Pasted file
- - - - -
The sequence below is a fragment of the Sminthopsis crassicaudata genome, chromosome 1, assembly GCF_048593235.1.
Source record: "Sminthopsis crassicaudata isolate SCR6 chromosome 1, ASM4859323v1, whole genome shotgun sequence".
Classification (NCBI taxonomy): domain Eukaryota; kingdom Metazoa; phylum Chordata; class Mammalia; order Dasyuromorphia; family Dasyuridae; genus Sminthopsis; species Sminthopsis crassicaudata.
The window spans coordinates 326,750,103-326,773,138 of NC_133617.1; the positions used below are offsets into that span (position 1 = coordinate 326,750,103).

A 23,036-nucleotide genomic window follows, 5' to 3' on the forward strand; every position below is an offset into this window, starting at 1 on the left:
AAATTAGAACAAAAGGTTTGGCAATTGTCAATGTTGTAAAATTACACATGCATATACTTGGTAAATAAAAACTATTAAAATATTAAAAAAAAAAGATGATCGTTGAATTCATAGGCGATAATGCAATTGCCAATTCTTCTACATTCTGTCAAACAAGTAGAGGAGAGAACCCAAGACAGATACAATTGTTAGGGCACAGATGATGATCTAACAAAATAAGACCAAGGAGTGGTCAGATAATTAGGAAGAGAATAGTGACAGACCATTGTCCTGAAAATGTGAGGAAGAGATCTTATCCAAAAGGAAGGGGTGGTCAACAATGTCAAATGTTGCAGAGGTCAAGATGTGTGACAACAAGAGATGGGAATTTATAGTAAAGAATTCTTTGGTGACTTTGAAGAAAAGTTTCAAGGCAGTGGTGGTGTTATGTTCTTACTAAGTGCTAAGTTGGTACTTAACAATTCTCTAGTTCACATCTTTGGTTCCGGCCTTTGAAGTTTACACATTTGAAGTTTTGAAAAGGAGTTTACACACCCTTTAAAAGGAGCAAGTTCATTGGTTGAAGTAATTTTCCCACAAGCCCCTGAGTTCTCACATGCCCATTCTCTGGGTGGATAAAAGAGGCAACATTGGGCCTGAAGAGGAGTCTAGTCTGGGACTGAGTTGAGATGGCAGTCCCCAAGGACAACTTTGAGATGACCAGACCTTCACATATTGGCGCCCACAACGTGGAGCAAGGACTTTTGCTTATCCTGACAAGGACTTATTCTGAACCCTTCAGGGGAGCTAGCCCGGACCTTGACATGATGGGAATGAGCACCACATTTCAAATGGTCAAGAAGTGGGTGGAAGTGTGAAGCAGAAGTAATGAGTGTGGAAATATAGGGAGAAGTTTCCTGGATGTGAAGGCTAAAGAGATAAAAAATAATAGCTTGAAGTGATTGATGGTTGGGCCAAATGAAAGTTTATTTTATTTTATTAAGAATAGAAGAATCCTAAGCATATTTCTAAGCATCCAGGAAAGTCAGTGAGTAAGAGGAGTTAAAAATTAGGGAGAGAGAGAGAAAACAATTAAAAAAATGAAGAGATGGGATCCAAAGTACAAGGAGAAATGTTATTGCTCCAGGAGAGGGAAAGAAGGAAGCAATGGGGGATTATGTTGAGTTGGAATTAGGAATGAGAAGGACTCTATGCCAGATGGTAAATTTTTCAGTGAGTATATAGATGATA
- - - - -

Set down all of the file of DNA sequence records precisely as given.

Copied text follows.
The sequence below is a fragment of the Sminthopsis crassicaudata genome, chromosome 1, assembly GCF_048593235.1.
Source record: "Sminthopsis crassicaudata isolate SCR6 chromosome 1, ASM4859323v1, whole genome shotgun sequence".
Classification (NCBI taxonomy): domain Eukaryota; kingdom Metazoa; phylum Chordata; class Mammalia; order Dasyuromorphia; family Dasyuridae; genus Sminthopsis; species Sminthopsis crassicaudata.
The window spans coordinates 326,750,103-326,773,138 of NC_133617.1; the positions used below are offsets into that span (position 1 = coordinate 326,750,103).

A 23,036-nucleotide genomic window follows, 5' to 3' on the forward strand; every position below is an offset into this window, starting at 1 on the left:
AAATTAGAACAAAAGGTTTGGCAATTGTCAATGTTGTAAAATTACACATGCATATACTTGGTAAATAAAAACTATTAAAATATTAAAAAAAAAAGATGATCGTTGAATTCATAGGCGATAATGCAATTGCCAATTCTTCTACATTCTGTCAAACAAGTAGAGGAGAGAACCCAAGACAGATACAATTGTTAGGGCACAGATGATGATCTAACAAAATAAGACCAAGGAGTGGTCAGATAATTAGGAAGAGAATAGTGACAGACCATTGTCCTGAAAATGTGAGGAAGAGATCTTATCCAAAAGGAAGGGGTGGTCAACAATGTCAAATGTTGCAGAGGTCAAGATGTGTGACAACAAGAGATGGGAATTTATAGTAAAGAATTCTTTGGTGACTTTGAAGAAAAGTTTCAAGGCAGTGGTGGTGTTATGTTCTTACTAAGTGCTAAGTTGGTACTTAACAATTCTCTAGTTCACATCTTTGGTTCCGGCCTTTGAAGTTTACACATTTGAAGTTTTGAAAAGGAGTTTACACACCCTTTAAAAGGAGCAAGTTCATTGGTTGAAGTAATTTTCCCACAAGCCCCTGAGTTCTCACATGCCCATTCTCTGGGTGGATAAAAGAGGCAACATTGGGCCTGAAGAGGAGTCTAGTCTGGGACTGAGTTGAGATGGCAGTCCCCAAGGACAACTTTGAGATGACCAGACCTTCACATATTGGCGCCCACAACGTGGAGCAAGGACTTTTGCTTATCCTGACAAGGACTTATTCTGAACCCTTCAGGGGAGCTAGCCCGGACCTTGACATGATGGGAATGAGCACCACATTTCAAATGGTCAAGAAGTGGGTGGAAGTGTGAAGCAGAAGTAATGAGTGTGGAAATATAGGGAGAAGTTTCCTGGATGTGAAGGCTAAAGAGATAAAAAATAATAGCTTGAAGTGATTGATGGTTGGGCCAAATGAAAGTTTATTTTATTTTATTAAGAATAGAAGAATCCTAAGCATATTTCTAAGCATCCAGGAAAGTCAGTGAGTAAGAGGAGTTAAAAATTAGGGAGAGAGAGAGAAAACAATTAAAAAAATGAAGAGATGGGATCCAAAGTACAAGGAGAAATGTTATTGCTCCAGGAGAGGGAAAGAAGGAAGCAATGGGGGATTATGTTGAGTTGGAATTAGGAATGAGAAGGACTCTATGCCAGATGGTAAATTTTTCAGTGAGTATATAGATGATA